Best practices to help prevent spam Print

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Follow these guidelines to help lower your risk of getting junk e-mail.

    • Take advantage of the Junk E-mail Filter in Outlook 2003   The Junk E-mail Filter uses state-of-the-art technology to evaluate whether a message, including advanced analysis of the words and structure of the message, to determine the probability that it is junk e-mail. By default, this filter is set to a low setting that is designed to catch the most obvious junk e-mail. Any message that is caught by the filter is moved to a special Junk E-mail folder, where you can retrieve or review it at a later time. In addition, you can add e-mail addresses to the Safe Senders List, Safe Recipients List, and Blocked Senders List to give you even more control over what will and won't be treated as spam.

    • Increase your protection level as you need to obtain the maximum protection possible from using the Junk E-mail Filter and other enhanced privacy features, set the protection level of the Junk E-mail Filter to High or to Safe Lists Only.

    • Keep your Junk E-mail Filter updated  Updates are available at Downloads on Office Online. Under Office Update, click Check for Updates.

    • Block images in HTML messages that spammers use as Web beacons. A Web beacon can be a graphic image, linked to an external Web server, that is placed in an HTML-formatted message and can be used to verify that your e-mail address is valid when the message is opened and images downloaded. By default, Outlook is set to block automatic picture downloads. To verify what your automatic download settings are, on the Tools menu, click Options. Click the Security tab, and then click Change Automatic Download Settings. Verify that the Don't download pictures or other content automatically in HTML e-mail check box is selected.

    • Turn off automatic processing of meeting requests and read and delivery receipts   Spammers sometimes resort to sending meeting requests and messages with delivery receipts requested. Responding to meeting requests and read and delivery receipts automatically makes you vulnerable to Web beacons.

    • Limit where you post your e-mail address   Be cautious about posting your e-mail address on public Web sites, and remove your e-mail address from your personal Web site. If you list or link to your e-mail address, you can expect to be spammed.

    • Disguise (or "munge") your e-mail address when you post it to a newsgroup, chat room, bulletin board, or other public places  For example, you can give your e-mail address as "s0me0ne@example.c0m" by using the number zero instead of the letter "o." This way, a person can interpret your address, but the automated programs that spammers use cannot.

    • Use multiple e-mail addresses for different purposes   You might set up one for personal use to correspond with friends, family, or colleagues, and use another for more public activities, such as requesting information, shopping, or for subscribing to newsletters, discussion lists, and newsgroups.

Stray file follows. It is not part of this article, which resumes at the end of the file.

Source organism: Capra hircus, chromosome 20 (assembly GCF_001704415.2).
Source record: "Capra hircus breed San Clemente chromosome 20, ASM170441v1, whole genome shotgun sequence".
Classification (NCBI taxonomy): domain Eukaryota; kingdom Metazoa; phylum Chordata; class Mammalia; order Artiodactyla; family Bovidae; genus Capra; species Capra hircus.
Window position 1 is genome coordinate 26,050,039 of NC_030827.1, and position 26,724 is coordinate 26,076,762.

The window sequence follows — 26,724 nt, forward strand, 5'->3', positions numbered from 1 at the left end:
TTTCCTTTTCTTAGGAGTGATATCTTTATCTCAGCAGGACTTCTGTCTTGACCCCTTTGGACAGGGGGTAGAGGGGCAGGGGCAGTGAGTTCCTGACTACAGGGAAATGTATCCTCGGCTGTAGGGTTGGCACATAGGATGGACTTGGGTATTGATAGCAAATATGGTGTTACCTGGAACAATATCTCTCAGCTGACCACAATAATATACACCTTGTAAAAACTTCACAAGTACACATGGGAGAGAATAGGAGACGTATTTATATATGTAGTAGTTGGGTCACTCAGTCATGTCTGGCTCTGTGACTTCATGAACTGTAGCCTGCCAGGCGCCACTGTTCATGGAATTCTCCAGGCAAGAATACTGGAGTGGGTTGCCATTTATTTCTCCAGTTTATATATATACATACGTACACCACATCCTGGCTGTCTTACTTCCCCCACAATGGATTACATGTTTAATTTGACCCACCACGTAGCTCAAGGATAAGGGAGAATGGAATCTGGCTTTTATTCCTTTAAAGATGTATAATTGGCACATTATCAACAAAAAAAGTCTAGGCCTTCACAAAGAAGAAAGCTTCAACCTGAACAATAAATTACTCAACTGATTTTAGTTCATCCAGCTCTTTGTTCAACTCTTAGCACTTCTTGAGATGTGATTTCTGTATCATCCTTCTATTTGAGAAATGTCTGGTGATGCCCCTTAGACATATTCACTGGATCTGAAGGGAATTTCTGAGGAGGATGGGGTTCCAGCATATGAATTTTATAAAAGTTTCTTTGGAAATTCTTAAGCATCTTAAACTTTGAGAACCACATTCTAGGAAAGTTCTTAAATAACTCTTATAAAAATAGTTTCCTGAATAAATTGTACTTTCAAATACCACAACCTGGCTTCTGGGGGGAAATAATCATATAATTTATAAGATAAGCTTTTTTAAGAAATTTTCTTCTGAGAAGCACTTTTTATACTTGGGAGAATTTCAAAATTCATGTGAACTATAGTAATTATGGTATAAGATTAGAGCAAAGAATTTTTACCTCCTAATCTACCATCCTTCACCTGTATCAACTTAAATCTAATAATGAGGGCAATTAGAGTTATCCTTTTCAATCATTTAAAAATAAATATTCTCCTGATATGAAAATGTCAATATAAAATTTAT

• Review the privacy policies of Web sites   When you sign up for online banking, shopping, and newsletters, review the privacy policy closely before you reveal your e-mail address and other personal information. Look at the Web site for a link (usually at the bottom of the home page) or section called "Privacy Statement," "Privacy Policy," "Terms and Conditions," or "Terms of Use." If the Web site does not explain how it will use your personal information, think twice about using that service.

    • Watch out for check boxes that are already selected   When you buy things online, companies sometimes add a check box (already selected!) to indicate that it is fine to sell or give your e-mail address to other businesses (third parties). Clear the check box so that your e-mail address won't be shared.

    • Don't reply to spam   Don't reply even to unsubscribe unless you know and trust the sender. Answering spam just confirms that your e-mail address is live.

    • If a company uses e-mail messages to ask for personal information, don't respond by sending a message  Most legitimate companies will not ask for personal information in e-mail. Be suspicious if they do. It could be a spoofed e-mail message meant to look like a legitimate one. This tactic is known as "phishing" because, as the name implies, the spam is used as a means to "fish" for your credentials, such as your account number and passwords that are necessary to access and manipulate your financial accounts. If the spam is from a company that you do business with — for example, your credit card company — call the company, but don't use a phone number provided on the e-mail. Use a number that you find yourself, either through directory assistance, a bank statement, a bill, or other source. If it is a legitimate request, the telephone operator should be able to help you.

    • Don't contribute to a charity based on a request in e-mail  Unfortunately, some spammers prey on your good will. If you receive an appeal from a charity, treat it as spam. If it is a charity that you want to support, find their number elsewhere and call them to find out how you can make a contribution.

    • Don't forward chain e-mail messages   Besides causing more traffic over the line, forwarding a chain e-mail message might be furthering a hoax, and you lose control over who sees your e-mail address.

    • If you have a website, use a form mail system to mask your real email address.

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